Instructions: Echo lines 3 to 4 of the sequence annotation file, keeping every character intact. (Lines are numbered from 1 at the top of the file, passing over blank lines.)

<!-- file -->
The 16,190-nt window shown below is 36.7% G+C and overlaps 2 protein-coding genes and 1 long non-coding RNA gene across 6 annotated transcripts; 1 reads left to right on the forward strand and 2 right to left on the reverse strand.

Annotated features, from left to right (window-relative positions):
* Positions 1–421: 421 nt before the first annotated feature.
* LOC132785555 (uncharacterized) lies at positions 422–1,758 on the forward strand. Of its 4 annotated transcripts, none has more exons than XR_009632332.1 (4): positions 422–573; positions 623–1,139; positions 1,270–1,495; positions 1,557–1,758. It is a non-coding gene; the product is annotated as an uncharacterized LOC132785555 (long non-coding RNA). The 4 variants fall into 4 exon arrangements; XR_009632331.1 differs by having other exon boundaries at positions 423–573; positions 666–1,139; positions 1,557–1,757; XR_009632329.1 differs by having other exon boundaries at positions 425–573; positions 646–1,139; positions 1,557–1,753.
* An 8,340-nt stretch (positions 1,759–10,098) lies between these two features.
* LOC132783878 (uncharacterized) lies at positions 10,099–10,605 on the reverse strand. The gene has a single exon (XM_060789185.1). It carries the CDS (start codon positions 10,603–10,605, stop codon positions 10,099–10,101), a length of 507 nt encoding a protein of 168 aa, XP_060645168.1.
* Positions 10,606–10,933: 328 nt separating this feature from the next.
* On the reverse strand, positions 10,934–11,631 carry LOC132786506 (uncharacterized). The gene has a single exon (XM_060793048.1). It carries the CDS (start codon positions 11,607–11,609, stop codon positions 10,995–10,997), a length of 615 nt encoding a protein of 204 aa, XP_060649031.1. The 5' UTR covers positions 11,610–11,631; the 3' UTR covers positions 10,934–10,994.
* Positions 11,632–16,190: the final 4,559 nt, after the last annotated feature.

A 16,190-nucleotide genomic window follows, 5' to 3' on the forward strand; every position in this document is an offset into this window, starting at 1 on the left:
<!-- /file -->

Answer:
* Positions 1–421: 421 nt before the first annotated feature.
* LOC132785555 (uncharacterized) lies at positions 422–1,758 on the forward strand. Of its 4 annotated transcripts, none has more exons than XR_009632332.1 (4): positions 422–573; positions 623–1,139; positions 1,270–1,495; positions 1,557–1,758. It is a non-coding gene; the product is annotated as an uncharacterized LOC132785555 (long non-coding RNA). The 4 variants fall into 4 exon arrangements; XR_009632331.1 differs by having other exon boundaries at positions 423–573; positions 666–1,139; positions 1,557–1,757; XR_009632329.1 differs by having other exon boundaries at positions 425–573; positions 646–1,139; positions 1,557–1,753.